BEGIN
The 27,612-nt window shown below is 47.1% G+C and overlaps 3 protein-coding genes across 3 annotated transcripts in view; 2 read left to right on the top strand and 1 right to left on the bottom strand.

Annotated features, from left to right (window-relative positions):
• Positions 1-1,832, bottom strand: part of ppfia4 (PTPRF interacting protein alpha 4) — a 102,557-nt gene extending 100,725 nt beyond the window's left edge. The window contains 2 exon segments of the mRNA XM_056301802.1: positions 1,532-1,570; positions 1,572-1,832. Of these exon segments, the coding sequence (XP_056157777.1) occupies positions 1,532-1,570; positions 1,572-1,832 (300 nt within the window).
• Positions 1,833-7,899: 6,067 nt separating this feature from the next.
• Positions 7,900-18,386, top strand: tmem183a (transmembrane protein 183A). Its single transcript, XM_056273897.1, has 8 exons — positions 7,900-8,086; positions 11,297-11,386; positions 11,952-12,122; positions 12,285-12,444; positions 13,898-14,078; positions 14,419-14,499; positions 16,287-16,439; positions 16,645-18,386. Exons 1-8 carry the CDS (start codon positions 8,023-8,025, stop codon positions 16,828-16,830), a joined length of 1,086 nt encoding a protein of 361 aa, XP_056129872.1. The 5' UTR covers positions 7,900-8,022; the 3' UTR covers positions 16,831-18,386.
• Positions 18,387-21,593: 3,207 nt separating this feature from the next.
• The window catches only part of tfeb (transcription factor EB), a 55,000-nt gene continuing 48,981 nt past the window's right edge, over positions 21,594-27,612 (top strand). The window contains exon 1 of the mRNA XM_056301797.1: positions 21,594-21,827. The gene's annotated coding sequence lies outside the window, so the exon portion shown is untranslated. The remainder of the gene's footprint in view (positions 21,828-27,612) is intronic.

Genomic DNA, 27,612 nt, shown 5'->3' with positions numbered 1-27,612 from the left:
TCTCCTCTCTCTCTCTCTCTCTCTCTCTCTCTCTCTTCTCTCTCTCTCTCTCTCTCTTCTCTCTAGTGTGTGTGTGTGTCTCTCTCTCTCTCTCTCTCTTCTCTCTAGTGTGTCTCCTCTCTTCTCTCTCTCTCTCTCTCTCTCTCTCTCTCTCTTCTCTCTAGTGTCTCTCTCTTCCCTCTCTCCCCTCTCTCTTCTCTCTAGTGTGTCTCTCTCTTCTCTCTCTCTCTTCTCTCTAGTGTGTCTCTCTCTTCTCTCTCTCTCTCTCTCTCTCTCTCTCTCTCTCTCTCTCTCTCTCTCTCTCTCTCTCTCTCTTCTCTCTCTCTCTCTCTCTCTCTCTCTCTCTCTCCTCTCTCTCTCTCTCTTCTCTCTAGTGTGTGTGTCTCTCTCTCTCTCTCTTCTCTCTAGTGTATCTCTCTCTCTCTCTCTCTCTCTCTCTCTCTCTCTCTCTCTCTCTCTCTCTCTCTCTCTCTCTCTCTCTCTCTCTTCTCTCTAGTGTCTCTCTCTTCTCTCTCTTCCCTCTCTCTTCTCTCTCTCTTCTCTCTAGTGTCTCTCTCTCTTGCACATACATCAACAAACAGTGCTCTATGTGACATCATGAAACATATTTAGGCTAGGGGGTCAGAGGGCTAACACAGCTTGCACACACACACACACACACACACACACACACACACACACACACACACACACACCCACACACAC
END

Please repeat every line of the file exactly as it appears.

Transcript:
The 27,612-nt window shown below is 47.1% G+C and overlaps 3 protein-coding genes across 3 annotated transcripts in view; 2 read left to right on the top strand and 1 right to left on the bottom strand.

Annotated features, from left to right (window-relative positions):
• Positions 1-1,832, bottom strand: part of ppfia4 (PTPRF interacting protein alpha 4) — a 102,557-nt gene extending 100,725 nt beyond the window's left edge. The window contains 2 exon segments of the mRNA XM_056301802.1: positions 1,532-1,570; positions 1,572-1,832. Of these exon segments, the coding sequence (XP_056157777.1) occupies positions 1,532-1,570; positions 1,572-1,832 (300 nt within the window).
• Positions 1,833-7,899: 6,067 nt separating this feature from the next.
• Positions 7,900-18,386, top strand: tmem183a (transmembrane protein 183A). Its single transcript, XM_056273897.1, has 8 exons — positions 7,900-8,086; positions 11,297-11,386; positions 11,952-12,122; positions 12,285-12,444; positions 13,898-14,078; positions 14,419-14,499; positions 16,287-16,439; positions 16,645-18,386. Exons 1-8 carry the CDS (start codon positions 8,023-8,025, stop codon positions 16,828-16,830), a joined length of 1,086 nt encoding a protein of 361 aa, XP_056129872.1. The 5' UTR covers positions 7,900-8,022; the 3' UTR covers positions 16,831-18,386.
• Positions 18,387-21,593: 3,207 nt separating this feature from the next.
• The window catches only part of tfeb (transcription factor EB), a 55,000-nt gene continuing 48,981 nt past the window's right edge, over positions 21,594-27,612 (top strand). The window contains exon 1 of the mRNA XM_056301797.1: positions 21,594-21,827. The gene's annotated coding sequence lies outside the window, so the exon portion shown is untranslated. The remainder of the gene's footprint in view (positions 21,828-27,612) is intronic.

Genomic DNA, 27,612 nt, shown 5'->3' with positions numbered 1-27,612 from the left:
TCTCCTCTCTCTCTCTCTCTCTCTCTCTCTCTCTCTTCTCTCTCTCTCTCTCTCTCTTCTCTCTAGTGTGTGTGTGTGTCTCTCTCTCTCTCTCTCTCTTCTCTCTAGTGTGTCTCCTCTCTTCTCTCTCTCTCTCTCTCTCTCTCTCTCTCTCTTCTCTCTAGTGTCTCTCTCTTCCCTCTCTCCCCTCTCTCTTCTCTCTAGTGTGTCTCTCTCTTCTCTCTCTCTCTTCTCTCTAGTGTGTCTCTCTCTTCTCTCTCTCTCTCTCTCTCTCTCTCTCTCTCTCTCTCTCTCTCTCTCTCTCTCTCTCTCTCTTCTCTCTCTCTCTCTCTCTCTCTCTCTCTCTCTCCTCTCTCTCTCTCTCTTCTCTCTAGTGTGTGTGTCTCTCTCTCTCTCTCTTCTCTCTAGTGTATCTCTCTCTCTCTCTCTCTCTCTCTCTCTCTCTCTCTCTCTCTCTCTCTCTCTCTCTCTCTCTCTCTCTCTCTCTTCTCTCTAGTGTCTCTCTCTTCTCTCTCTTCCCTCTCTCTTCTCTCTCTCTTCTCTCTAGTGTCTCTCTCTCTTGCACATACATCAACAAACAGTGCTCTATGTGACATCATGAAACATATTTAGGCTAGGGGGTCAGAGGGCTAACACAGCTTGCACACACACACACACACACACACACACACACACACACACACACACACACACACCCACACACAC